All Things redux

I’d mentioned earlier about my version of All Things Bright and Beautiful (actually the tune Royal Oak) which I had intended to play in worship. At that time I was filling in at First Congregational Church in Berkeley CA. I ended up doing my organ variations rather than the piano piece I spent time on. I played my organ variations (totally separate from the piano piece) again this morning, as part of my swan song at Lafayette-Orinda Presbyterian Church–partly because the registration I used calls for the zimbelstern (high-pitched bells) near the end–it gives the music a bit of a music-box effect.
The first variation features a canon at the octave in the manuals over a simple 2-voice pedal part. I don’t yet have any soundclips to accompany my score excerpts, but I’ll add them later (it’s hard to get a good recording while everyone is talking while I’m playing).

The second variation is more dramatic, with the first part of the hymn tune disguised but strongly influencing the melodic material.

The verse portion of the tune is set in contrasting fashion: repeated bass notes, sustained left-hand chords, right hand playing with fragments of the tune.

After a return to the beginning of the variation, the piece moves with a very slight break into variation 3.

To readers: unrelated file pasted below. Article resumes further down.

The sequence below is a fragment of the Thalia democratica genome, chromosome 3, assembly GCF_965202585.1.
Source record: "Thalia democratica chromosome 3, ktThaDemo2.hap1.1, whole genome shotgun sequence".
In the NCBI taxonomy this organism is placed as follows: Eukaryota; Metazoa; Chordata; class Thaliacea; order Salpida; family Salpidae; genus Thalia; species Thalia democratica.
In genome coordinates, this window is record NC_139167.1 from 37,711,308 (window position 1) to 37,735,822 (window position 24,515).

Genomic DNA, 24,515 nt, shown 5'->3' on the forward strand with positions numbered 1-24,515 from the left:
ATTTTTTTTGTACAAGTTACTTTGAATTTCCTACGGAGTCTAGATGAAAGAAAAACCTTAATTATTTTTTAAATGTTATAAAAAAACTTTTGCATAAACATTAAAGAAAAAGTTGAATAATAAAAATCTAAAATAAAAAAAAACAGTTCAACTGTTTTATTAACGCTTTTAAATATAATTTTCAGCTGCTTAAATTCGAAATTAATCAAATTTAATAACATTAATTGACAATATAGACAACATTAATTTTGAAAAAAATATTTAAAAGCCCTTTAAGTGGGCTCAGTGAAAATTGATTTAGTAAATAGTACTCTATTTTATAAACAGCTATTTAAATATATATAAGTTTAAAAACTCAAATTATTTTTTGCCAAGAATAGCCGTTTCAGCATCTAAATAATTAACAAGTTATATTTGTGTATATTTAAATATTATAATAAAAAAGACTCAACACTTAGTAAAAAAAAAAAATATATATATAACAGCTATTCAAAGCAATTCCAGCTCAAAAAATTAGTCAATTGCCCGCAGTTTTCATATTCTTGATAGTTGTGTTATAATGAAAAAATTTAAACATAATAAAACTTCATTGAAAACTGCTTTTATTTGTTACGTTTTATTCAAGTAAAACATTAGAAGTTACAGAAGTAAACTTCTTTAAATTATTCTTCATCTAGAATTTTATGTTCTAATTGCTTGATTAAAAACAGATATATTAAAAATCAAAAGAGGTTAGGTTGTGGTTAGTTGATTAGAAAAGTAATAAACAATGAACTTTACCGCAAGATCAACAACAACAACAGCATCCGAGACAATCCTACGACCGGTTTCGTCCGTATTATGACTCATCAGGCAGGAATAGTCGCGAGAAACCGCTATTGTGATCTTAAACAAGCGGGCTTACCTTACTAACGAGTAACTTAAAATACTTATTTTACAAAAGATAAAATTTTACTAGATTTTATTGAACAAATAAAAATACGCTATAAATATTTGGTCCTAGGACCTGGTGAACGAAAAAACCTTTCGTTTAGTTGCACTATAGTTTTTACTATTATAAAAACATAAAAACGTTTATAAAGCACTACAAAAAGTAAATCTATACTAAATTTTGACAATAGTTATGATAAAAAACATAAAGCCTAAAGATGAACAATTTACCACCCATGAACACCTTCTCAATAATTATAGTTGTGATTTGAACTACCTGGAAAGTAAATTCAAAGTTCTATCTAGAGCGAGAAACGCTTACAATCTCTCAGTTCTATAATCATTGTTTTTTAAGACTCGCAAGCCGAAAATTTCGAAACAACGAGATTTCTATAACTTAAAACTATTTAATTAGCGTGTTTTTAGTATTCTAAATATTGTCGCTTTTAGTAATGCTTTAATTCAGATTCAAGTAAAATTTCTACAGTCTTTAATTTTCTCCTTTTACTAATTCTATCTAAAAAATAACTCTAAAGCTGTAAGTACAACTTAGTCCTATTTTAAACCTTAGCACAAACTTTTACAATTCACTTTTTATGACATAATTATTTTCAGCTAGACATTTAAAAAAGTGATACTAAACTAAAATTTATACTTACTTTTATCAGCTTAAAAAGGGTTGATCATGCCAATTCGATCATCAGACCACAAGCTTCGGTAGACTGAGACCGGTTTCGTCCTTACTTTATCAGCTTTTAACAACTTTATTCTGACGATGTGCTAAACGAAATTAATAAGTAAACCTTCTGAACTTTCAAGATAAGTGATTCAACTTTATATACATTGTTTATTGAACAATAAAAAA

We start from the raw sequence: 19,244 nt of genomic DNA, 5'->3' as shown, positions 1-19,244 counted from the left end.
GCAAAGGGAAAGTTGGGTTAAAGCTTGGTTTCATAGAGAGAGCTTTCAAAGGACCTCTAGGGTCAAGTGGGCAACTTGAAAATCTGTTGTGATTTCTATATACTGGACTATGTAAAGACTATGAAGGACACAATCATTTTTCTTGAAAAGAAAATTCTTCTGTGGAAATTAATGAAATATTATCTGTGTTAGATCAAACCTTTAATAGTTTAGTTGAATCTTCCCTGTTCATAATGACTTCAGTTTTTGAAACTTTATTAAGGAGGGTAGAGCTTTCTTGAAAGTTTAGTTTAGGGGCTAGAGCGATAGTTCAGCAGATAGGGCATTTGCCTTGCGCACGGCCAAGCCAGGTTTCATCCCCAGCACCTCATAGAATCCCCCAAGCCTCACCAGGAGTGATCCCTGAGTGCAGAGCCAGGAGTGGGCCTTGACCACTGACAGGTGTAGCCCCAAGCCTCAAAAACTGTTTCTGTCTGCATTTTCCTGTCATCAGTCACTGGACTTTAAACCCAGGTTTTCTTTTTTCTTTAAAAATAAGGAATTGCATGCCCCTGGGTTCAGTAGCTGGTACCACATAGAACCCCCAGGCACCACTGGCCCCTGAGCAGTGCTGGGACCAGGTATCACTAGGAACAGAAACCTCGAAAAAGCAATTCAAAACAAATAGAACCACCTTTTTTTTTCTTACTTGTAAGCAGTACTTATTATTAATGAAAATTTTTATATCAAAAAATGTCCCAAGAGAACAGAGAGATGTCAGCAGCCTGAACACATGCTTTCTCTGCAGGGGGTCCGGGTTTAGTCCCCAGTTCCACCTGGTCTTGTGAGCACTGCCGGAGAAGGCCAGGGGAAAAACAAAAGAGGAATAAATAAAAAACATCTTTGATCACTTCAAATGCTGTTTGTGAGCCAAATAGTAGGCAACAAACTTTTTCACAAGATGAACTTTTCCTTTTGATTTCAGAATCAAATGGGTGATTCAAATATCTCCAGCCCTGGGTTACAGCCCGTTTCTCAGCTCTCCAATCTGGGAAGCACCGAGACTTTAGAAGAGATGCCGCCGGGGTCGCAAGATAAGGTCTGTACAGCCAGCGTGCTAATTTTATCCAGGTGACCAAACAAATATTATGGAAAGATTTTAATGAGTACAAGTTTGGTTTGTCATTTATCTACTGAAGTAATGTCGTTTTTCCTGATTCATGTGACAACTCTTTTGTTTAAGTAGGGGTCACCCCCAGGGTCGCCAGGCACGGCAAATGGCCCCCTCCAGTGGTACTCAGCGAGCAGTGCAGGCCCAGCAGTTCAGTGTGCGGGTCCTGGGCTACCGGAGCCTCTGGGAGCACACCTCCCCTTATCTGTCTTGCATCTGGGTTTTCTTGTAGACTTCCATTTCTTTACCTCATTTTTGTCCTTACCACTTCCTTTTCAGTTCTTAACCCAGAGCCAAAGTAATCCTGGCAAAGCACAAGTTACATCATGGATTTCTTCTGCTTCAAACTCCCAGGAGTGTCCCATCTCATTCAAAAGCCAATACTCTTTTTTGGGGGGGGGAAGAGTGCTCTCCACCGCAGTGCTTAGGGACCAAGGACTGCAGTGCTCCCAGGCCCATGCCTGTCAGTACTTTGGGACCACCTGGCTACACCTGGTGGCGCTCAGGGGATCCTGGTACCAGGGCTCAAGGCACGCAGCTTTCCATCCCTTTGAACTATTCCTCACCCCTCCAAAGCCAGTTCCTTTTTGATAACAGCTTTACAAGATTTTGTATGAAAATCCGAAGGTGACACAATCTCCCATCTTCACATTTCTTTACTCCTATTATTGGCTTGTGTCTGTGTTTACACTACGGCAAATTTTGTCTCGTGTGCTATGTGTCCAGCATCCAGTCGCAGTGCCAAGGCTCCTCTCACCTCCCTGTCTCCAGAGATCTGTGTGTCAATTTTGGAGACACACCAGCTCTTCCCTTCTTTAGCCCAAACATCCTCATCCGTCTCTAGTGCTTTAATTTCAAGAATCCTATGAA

It has its own intro, which returns between phrases of the tune (ok–it’s a ritornello).

I had an 8′ Principal in mind for the left-hand melody of variation 3. It works beautifully in Vaughan Williams’ Rhosymedre. I wanted the same effect here.The right-hand material reappears in the following variation, as the hands switch material.

Variation 4 is the loudest, following directly on the heels of the previous variation, almost as thought it’s the second half of a variation rather than a variation in its own right. Unlike previous variations, this one doesn’t return to the refrain, but heads right into variation 5 (this is part of my feeling it as a second half rather than a separate variation).

This final variation is softer: sustain notes or slow-moving lines in the left hand; repeated 16ths in the right hand; melody in the pedal on a 4′ stop. I also added the zimbelstern, since I had one on the instrument for which I wrote the piece (I may work out a handbell choir part at my new position). The piece returns to a quiet, reflective mood and prepares the congregation (those who are listening!) for worship.

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